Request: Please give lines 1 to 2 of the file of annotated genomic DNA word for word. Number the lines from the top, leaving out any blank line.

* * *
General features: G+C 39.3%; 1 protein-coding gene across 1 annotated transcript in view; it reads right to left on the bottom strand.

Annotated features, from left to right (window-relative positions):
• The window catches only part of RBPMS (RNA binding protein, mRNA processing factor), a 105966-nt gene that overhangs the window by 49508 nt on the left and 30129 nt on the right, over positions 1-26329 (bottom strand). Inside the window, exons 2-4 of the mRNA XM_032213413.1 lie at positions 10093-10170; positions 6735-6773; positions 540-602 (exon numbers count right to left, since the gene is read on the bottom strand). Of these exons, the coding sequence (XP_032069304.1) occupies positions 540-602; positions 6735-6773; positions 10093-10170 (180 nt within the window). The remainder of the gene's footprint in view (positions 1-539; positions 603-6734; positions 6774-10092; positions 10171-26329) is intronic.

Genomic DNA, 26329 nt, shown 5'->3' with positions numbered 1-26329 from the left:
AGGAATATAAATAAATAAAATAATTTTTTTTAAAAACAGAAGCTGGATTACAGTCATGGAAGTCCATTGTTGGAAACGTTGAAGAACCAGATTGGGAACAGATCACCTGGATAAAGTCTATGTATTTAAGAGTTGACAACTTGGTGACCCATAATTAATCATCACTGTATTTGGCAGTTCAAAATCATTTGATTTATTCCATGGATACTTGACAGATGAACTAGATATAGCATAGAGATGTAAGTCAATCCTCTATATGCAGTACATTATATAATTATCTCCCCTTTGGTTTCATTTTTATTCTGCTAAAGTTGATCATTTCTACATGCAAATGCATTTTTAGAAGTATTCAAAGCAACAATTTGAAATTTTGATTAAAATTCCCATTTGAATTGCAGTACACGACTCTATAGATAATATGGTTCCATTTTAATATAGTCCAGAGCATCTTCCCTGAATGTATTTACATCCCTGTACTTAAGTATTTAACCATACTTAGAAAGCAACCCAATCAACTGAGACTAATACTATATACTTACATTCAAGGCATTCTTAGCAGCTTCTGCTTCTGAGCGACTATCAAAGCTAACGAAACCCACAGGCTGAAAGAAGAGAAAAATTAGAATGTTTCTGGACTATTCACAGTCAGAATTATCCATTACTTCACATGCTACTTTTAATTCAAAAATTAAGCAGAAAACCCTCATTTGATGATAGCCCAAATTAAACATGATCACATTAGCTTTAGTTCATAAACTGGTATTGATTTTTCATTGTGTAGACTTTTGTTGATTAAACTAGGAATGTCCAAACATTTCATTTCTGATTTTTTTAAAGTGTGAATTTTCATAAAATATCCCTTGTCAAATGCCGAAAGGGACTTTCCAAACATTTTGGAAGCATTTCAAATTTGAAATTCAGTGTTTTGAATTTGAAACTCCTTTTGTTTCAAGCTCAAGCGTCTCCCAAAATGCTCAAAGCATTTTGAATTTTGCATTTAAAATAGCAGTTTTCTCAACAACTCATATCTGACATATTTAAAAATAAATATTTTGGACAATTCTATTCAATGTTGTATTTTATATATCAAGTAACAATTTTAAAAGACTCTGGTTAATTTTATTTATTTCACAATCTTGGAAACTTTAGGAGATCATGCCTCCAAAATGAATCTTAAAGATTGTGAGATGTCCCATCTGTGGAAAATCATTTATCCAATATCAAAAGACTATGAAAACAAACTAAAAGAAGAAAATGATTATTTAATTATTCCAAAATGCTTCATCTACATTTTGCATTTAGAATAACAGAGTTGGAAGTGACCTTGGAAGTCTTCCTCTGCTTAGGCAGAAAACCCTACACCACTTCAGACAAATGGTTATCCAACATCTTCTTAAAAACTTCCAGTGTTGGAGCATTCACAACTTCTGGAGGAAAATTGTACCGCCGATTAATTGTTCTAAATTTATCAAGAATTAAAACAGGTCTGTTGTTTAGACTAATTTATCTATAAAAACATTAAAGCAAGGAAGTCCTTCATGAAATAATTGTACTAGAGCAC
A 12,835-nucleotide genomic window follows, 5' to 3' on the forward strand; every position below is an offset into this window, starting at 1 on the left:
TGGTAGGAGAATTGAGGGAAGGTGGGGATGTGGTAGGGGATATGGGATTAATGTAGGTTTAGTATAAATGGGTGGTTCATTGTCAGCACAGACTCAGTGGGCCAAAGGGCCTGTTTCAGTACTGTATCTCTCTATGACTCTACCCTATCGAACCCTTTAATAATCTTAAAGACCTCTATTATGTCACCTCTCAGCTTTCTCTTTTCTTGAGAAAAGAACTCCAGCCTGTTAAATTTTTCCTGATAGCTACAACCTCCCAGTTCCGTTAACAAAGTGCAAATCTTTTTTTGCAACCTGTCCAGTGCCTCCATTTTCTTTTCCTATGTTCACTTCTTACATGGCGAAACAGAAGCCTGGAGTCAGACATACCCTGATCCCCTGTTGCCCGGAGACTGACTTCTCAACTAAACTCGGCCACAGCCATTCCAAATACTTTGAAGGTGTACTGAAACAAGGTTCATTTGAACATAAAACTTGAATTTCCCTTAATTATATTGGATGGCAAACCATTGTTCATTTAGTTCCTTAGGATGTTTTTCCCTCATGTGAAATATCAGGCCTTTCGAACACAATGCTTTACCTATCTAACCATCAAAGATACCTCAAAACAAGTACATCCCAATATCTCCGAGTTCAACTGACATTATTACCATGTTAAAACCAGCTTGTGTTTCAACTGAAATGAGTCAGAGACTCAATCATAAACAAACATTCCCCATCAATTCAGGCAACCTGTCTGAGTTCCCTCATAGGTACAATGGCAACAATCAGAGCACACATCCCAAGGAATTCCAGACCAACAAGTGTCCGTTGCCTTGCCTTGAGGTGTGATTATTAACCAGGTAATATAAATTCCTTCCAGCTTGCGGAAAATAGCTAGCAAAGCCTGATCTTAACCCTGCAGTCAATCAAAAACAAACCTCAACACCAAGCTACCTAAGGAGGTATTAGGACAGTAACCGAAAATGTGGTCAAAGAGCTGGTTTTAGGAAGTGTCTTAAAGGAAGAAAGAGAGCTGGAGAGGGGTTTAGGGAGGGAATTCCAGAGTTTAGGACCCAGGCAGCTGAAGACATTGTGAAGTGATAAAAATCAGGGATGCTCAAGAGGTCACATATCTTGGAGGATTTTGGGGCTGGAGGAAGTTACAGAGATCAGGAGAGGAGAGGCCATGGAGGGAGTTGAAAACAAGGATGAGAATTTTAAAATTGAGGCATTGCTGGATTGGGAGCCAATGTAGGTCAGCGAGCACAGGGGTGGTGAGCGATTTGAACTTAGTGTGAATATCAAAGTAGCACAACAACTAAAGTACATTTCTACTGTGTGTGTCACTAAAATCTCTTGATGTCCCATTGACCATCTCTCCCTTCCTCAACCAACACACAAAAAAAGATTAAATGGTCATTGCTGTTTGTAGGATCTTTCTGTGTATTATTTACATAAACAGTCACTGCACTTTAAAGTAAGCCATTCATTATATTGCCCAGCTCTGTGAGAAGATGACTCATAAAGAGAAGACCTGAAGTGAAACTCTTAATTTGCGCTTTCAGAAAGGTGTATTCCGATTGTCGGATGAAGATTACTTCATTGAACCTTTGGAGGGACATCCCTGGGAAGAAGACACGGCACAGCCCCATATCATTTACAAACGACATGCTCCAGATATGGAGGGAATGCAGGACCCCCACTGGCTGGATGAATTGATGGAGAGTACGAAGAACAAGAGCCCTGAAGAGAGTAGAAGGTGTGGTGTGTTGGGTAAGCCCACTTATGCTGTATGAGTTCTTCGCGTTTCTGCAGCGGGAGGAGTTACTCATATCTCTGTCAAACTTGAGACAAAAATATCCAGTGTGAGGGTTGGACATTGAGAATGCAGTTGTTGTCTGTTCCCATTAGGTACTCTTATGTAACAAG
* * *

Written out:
General features: G+C 39.3%; 1 protein-coding gene across 1 annotated transcript in view; it reads right to left on the bottom strand.

Annotated features, from left to right (window-relative positions):